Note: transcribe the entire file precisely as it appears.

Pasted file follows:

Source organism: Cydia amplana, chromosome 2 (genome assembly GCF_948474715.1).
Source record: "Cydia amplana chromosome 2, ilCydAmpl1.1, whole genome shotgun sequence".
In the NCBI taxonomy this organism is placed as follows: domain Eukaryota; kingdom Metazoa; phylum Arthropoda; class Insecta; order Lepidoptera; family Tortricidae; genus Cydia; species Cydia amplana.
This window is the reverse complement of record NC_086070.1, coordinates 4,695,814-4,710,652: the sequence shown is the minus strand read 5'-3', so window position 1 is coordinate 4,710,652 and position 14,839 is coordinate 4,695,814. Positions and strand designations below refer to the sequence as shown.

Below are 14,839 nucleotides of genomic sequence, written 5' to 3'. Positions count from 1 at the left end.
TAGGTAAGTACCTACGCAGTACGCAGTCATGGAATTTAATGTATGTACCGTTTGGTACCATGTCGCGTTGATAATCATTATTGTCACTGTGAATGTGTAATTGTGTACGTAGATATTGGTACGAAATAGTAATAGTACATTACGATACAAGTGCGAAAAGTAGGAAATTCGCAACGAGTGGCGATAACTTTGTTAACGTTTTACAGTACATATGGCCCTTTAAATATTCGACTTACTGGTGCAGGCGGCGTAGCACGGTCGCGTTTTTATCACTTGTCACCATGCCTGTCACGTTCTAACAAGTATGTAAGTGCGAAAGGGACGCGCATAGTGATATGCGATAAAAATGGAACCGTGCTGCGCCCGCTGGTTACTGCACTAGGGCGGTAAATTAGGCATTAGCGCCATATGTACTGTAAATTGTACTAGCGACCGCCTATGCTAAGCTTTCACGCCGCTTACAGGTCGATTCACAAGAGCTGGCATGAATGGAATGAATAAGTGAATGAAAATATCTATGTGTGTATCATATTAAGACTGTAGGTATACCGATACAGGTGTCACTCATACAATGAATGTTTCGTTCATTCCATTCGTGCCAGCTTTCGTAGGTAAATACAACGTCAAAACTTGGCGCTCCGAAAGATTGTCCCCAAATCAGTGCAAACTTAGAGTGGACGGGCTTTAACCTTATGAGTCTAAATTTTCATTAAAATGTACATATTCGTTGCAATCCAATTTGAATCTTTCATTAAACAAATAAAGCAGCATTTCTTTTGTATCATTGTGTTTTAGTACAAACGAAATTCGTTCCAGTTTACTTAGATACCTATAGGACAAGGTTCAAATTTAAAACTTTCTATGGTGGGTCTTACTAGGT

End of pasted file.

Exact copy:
Source organism: Cydia amplana, chromosome 2 (genome assembly GCF_948474715.1).
Source record: "Cydia amplana chromosome 2, ilCydAmpl1.1, whole genome shotgun sequence".
In the NCBI taxonomy this organism is placed as follows: domain Eukaryota; kingdom Metazoa; phylum Arthropoda; class Insecta; order Lepidoptera; family Tortricidae; genus Cydia; species Cydia amplana.
This window is the reverse complement of record NC_086070.1, coordinates 4,695,814-4,710,652: the sequence shown is the minus strand read 5'-3', so window position 1 is coordinate 4,710,652 and position 14,839 is coordinate 4,695,814. Positions and strand designations below refer to the sequence as shown.

Below are 14,839 nucleotides of genomic sequence, written 5' to 3'. Positions count from 1 at the left end.
TAGGTAAGTACCTACGCAGTACGCAGTCATGGAATTTAATGTATGTACCGTTTGGTACCATGTCGCGTTGATAATCATTATTGTCACTGTGAATGTGTAATTGTGTACGTAGATATTGGTACGAAATAGTAATAGTACATTACGATACAAGTGCGAAAAGTAGGAAATTCGCAACGAGTGGCGATAACTTTGTTAACGTTTTACAGTACATATGGCCCTTTAAATATTCGACTTACTGGTGCAGGCGGCGTAGCACGGTCGCGTTTTTATCACTTGTCACCATGCCTGTCACGTTCTAACAAGTATGTAAGTGCGAAAGGGACGCGCATAGTGATATGCGATAAAAATGGAACCGTGCTGCGCCCGCTGGTTACTGCACTAGGGCGGTAAATTAGGCATTAGCGCCATATGTACTGTAAATTGTACTAGCGACCGCCTATGCTAAGCTTTCACGCCGCTTACAGGTCGATTCACAAGAGCTGGCATGAATGGAATGAATAAGTGAATGAAAATATCTATGTGTGTATCATATTAAGACTGTAGGTATACCGATACAGGTGTCACTCATACAATGAATGTTTCGTTCATTCCATTCGTGCCAGCTTTCGTAGGTAAATACAACGTCAAAACTTGGCGCTCCGAAAGATTGTCCCCAAATCAGTGCAAACTTAGAGTGGACGGGCTTTAACCTTATGAGTCTAAATTTTCATTAAAATGTACATATTCGTTGCAATCCAATTTGAATCTTTCATTAAACAAATAAAGCAGCATTTCTTTTGTATCATTGTGTTTTAGTACAAACGAAATTCGTTCCAGTTTACTTAGATACCTATAGGACAAGGTTCAAATTTAAAACTTTCTATGGTGGGTCTTACTAGGT